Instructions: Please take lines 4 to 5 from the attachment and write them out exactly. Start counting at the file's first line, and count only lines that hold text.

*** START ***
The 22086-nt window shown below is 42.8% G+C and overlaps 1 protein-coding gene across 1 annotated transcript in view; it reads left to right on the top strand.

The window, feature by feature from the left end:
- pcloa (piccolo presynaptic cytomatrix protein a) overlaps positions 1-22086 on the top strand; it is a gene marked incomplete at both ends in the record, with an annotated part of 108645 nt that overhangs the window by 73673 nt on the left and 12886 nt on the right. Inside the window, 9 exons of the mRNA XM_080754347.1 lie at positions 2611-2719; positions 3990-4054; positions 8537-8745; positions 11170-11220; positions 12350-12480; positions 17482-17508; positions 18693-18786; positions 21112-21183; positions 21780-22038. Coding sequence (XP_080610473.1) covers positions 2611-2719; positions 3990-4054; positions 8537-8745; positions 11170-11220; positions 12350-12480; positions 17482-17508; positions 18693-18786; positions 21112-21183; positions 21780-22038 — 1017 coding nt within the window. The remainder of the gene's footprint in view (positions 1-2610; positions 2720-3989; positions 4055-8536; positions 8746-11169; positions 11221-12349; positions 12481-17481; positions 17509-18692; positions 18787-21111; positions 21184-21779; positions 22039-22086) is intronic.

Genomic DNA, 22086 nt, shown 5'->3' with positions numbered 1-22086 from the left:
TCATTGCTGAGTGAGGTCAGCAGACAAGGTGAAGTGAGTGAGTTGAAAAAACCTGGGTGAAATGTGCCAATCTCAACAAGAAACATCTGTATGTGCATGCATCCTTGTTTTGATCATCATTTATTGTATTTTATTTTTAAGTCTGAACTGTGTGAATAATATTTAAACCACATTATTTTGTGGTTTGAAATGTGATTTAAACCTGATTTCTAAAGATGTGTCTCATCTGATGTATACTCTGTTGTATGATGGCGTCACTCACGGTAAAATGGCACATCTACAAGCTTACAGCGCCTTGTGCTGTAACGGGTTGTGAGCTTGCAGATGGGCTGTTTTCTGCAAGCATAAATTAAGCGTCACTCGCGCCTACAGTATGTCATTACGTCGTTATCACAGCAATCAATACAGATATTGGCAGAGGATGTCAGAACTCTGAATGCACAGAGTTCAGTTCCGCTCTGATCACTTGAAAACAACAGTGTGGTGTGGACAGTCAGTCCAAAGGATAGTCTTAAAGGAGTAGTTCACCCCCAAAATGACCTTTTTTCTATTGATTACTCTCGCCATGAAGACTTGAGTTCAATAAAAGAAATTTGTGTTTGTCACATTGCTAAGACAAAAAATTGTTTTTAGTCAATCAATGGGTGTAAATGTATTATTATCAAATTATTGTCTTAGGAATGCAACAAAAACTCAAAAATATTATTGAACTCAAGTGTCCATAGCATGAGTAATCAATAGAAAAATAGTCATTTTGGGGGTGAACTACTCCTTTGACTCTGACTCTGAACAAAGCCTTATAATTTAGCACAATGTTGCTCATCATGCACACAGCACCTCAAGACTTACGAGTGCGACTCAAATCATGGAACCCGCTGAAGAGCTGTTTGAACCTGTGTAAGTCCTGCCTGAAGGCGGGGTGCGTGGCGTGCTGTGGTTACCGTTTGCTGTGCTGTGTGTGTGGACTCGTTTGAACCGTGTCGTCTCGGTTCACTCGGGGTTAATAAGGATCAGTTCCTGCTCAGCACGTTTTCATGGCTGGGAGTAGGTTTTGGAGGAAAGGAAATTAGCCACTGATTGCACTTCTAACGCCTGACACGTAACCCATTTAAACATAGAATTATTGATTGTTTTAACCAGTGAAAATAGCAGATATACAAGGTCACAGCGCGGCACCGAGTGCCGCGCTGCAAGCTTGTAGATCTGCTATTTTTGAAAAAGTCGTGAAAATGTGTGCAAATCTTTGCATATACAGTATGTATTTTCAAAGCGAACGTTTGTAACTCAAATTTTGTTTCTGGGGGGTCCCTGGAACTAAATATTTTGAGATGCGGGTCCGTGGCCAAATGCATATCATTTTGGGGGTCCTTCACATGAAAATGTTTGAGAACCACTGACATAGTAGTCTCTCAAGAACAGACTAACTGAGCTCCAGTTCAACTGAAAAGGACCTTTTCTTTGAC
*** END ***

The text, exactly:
Genomic DNA, 22086 nt, shown 5'->3' with positions numbered 1-22086 from the left:
TCATTGCTGAGTGAGGTCAGCAGACAAGGTGAAGTGAGTGAGTTGAAAAAACCTGGGTGAAATGTGCCAATCTCAACAAGAAACATCTGTATGTGCATGCATCCTTGTTTTGATCATCATTTATTGTATTTTATTTTTAAGTCTGAACTGTGTGAATAATATTTAAACCACATTATTTTGTGGTTTGAAATGTGATTTAAACCTGATTTCTAAAGATGTGTCTCATCTGATGTATACTCTGTTGTATGATGGCGTCACTCACGGTAAAATGGCACATCTACAAGCTTACAGCGCCTTGTGCTGTAACGGGTTGTGAGCTTGCAGATGGGCTGTTTTCTGCAAGCATAAATTAAGCGTCACTCGCGCCTACAGTATGTCATTACGTCGTTATCACAGCAATCAATACAGATATTGGCAGAGGATGTCAGAACTCTGAATGCACAGAGTTCAGTTCCGCTCTGATCACTTGAAAACAACAGTGTGGTGTGGACAGTCAGTCCAAAGGATAGTCTTAAAGGAGTAGTTCACCCCCAAAATGACCTTTTTTCTATTGATTACTCTCGCCATGAAGACTTGAGTTCAATAAAAGAAATTTGTGTTTGTCACATTGCTAAGACAAAAAATTGTTTTTAGTCAATCAATGGGTGTAAATGTATTATTATCAAATTATTGTCTTAGGAATGCAACAAAAACTCAAAAATATTATTGAACTCAAGTGTCCATAGCATGAGTAATCAATAGAAAAATAGTCATTTTGGGGGTGAACTACTCCTTTGACTCTGACTCTGAACAAAGCCTTATAATTTAGCACAATGTTGCTCATCATGCACACAGCACCTCAAGACTTACGAGTGCGACTCAAATCATGGAACCCGCTGAAGAGCTGTTTGAACCTGTGTAAGTCCTGCCTGAAGGCGGGGTGCGTGGCGTGCTGTGGTTACCGTTTGCTGTGCTGTGTGTGTGGACTCGTTTGAACCGTGTCGTCTCGGTTCACTCGGGGTTAATAAGGATCAGTTCCTGCTCAGCACGTTTTCATGGCTGGGAGTAGGTTTTGGAGGAAAGGAAATTAGCCACTGATTGCACTTCTAACGCCTGACACGTAACCCATTTAAACATAGAATTATTGATTGTTTTAACCAGTGAAAATAGCAGATATACAAGGTCACAGCGCGGCACCGAGTGCCGCGCTGCAAGCTTGTAGATCTGCTATTTTTGAAAAAGTCGTGAAAATGTGTGCAAATCTTTGCATATACAGTATGTATTTTCAAAGCGAACGTTTGTAACTCAAATTTTGTTTCTGGGGGGTCCCTGGAACTAAATATTTTGAGATGCGGGTCCGTGGCCAAATGCATATCATTTTGGGGGTCCTTCACATGAAAATGTTTGAGAACCACTGACATAGTAGTCTCTCAAGAACAGACTAACTGAGCTCCAGTTCAACTGAAAAGGACCTTTTCTTTGAC